# Prime numbers and their products

I've been reading a bit about prime numbers and their use in cryptography. If i would create a table of primes and their products, would there be any way to point out the area where a given number x would be? (X will only be a product of two primes) For example, number 15 is a product of prime number at position 3 and 4.(1,2,3,5) Would a table of those numbers be small enough to fit in a computer memory?

• There are an infinite amount of prime numbers, however large your computer memory, I'll always be able to find prime numbers that are not in it. Sep 30, 2012 at 14:48
• True, but cryptographic techniques involve primes smaller than a number n, where n would be 2^128 Sep 30, 2012 at 14:51
• The table might be small enough to fit in memory, but computing the values of the table would probably take too long...
– only
Sep 30, 2012 at 15:01
• There are more than $2^{120}$ primes below $2^{128}$ (using the formula from this question). Given that to store one number, you need $128$ bits = $16$ bytes, you'd need more than $2^{124}$ bytes to store all those numbers. With 1 TB = $2^{40}$ bytes, that means you'd need $2^{64}\approx 1.8\cdot 10^{19}$ Terabyte disks to store those numbers. So no, the list definitely would not be small enough to fit in memory. Sep 30, 2012 at 15:11
• how about finding a range of primes that can be a factor of a number? It would be pointless to go through all of them to find the 2 Sep 30, 2012 at 15:44

So say you are trying to defeat RSA-1024. Each of the 2 primes to generate the RSA keypair is approximately 512 bits.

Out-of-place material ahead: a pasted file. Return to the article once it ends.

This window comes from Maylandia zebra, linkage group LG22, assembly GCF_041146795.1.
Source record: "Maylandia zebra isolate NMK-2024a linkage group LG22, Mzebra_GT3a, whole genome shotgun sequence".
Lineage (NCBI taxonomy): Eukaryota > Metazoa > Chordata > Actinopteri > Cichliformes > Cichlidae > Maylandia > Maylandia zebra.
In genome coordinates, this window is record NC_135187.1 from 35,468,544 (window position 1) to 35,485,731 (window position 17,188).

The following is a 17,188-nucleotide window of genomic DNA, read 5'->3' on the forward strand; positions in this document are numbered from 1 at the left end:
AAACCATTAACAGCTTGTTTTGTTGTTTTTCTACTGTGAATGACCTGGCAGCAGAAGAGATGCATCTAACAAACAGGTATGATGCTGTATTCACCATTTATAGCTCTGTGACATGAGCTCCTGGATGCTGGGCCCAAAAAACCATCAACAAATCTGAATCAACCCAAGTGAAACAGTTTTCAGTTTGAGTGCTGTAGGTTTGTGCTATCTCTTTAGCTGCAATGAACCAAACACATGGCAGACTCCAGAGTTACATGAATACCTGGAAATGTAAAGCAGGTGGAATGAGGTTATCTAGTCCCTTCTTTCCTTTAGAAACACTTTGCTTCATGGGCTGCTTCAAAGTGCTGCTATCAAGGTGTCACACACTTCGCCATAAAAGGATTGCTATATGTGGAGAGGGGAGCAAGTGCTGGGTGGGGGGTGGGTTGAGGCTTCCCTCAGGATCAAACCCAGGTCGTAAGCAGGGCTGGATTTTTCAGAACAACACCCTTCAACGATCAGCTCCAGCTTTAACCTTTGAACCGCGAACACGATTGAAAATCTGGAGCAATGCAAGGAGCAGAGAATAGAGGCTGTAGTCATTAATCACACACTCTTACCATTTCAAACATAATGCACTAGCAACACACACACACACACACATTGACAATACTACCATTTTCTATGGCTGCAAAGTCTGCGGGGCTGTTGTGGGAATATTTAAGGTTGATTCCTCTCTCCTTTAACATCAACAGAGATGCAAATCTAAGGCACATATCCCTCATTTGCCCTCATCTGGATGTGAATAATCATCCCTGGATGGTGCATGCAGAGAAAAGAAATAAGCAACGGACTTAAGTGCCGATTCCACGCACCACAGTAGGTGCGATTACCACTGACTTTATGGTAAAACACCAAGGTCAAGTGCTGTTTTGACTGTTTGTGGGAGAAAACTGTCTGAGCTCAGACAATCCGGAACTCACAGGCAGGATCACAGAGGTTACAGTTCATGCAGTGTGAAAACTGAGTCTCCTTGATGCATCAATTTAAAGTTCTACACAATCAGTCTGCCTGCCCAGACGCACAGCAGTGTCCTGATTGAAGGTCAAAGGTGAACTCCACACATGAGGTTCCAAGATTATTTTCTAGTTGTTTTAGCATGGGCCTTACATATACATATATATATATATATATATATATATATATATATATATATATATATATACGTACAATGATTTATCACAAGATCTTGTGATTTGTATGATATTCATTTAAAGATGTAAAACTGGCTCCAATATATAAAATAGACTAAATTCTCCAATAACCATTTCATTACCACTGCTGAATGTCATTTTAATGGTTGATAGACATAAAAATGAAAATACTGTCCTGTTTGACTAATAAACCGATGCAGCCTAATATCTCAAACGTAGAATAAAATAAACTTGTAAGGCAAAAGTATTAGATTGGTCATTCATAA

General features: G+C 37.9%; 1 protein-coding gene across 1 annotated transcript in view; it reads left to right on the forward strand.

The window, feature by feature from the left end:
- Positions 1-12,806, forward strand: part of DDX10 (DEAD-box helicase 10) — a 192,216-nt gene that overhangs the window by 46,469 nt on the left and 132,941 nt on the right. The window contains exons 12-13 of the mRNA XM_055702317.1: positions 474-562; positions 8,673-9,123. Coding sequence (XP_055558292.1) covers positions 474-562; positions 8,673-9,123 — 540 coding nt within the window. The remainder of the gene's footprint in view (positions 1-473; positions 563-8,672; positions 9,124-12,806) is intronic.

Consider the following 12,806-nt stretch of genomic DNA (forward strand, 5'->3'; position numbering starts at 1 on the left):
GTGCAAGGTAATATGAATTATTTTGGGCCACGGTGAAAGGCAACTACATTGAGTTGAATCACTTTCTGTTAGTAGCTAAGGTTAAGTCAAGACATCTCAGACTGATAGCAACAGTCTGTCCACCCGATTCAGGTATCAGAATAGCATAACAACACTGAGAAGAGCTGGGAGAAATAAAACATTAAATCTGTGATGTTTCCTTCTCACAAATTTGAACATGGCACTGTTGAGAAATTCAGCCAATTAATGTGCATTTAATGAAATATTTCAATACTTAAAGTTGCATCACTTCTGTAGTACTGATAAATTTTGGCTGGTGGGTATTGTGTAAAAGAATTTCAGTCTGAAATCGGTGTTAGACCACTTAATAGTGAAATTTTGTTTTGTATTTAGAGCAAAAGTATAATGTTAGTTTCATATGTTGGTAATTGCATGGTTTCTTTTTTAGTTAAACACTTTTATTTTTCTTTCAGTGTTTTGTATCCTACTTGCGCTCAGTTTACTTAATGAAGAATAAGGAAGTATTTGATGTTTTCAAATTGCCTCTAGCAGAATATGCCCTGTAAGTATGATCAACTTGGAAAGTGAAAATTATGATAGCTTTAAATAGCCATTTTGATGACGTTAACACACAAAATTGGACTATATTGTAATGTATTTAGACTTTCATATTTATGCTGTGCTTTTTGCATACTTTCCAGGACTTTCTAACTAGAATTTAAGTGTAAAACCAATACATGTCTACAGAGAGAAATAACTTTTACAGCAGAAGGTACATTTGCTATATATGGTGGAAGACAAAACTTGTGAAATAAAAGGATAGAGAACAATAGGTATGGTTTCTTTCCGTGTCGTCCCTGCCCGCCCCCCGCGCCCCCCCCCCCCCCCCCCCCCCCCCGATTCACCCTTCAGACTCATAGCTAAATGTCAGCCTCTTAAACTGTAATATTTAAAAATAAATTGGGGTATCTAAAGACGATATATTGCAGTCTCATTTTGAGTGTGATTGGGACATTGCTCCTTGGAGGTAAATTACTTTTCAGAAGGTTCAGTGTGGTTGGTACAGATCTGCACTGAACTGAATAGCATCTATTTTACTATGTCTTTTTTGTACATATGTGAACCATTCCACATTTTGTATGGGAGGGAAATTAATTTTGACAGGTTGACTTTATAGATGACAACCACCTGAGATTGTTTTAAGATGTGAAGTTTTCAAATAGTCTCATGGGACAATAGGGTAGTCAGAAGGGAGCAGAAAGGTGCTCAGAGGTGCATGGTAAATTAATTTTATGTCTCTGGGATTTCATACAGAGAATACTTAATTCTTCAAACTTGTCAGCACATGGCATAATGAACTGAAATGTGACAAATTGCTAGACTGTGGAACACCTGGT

According to the Prime Number Theorem, there are approximately $\frac{n}{\ln{n}}$ prime numbers less than $n$.

Say we assume that both primes are between 510 bits and 512 bits. There are approximately $2^{503}$ primes less than $2^{512}$. Subtract off all primes that are 509 bits and less (there are approximately $2^{500}$ such primes) and we are left with $2^{503} - 2^{500}\approx 2^{502}$.

Therefore, there are approximately $2^{502}$ primes you would have to store. There are approximately $2^{265}$ atoms in the known universe. So, even if each atom could store one prime number, you wouldn't be able to store all of the primes for the given range.

• one more question, is there any way to estimate the range of primes, that can be the solution? Sep 30, 2012 at 19:03
• @coolbartek, It depends on the implementation. Some will allow any prime of say 512 bits or less. Others will force the most-significant-bit to be 1, thus forcing it to be only 512 bit numbers. It all depends. Sep 30, 2012 at 19:11
• ,What i meant was, for a number x that is a product of two primes, is there a way to estimate that the primes(a,b) are a number that c < a,b < d ? Sep 30, 2012 at 20:11
• @coolbartek, not that I know of. Might be a good question for here or crypto.SE. My guess is that there isn't because, for example you could have a 1000 bit prime multiplied by a 24 bit prime and still get a 1024 bit prime. Sep 30, 2012 at 20:26
• and there is at least one more prime for every other bit since there is at least one prime between n and 2n. Thanks for the answers Sep 30, 2012 at 21:23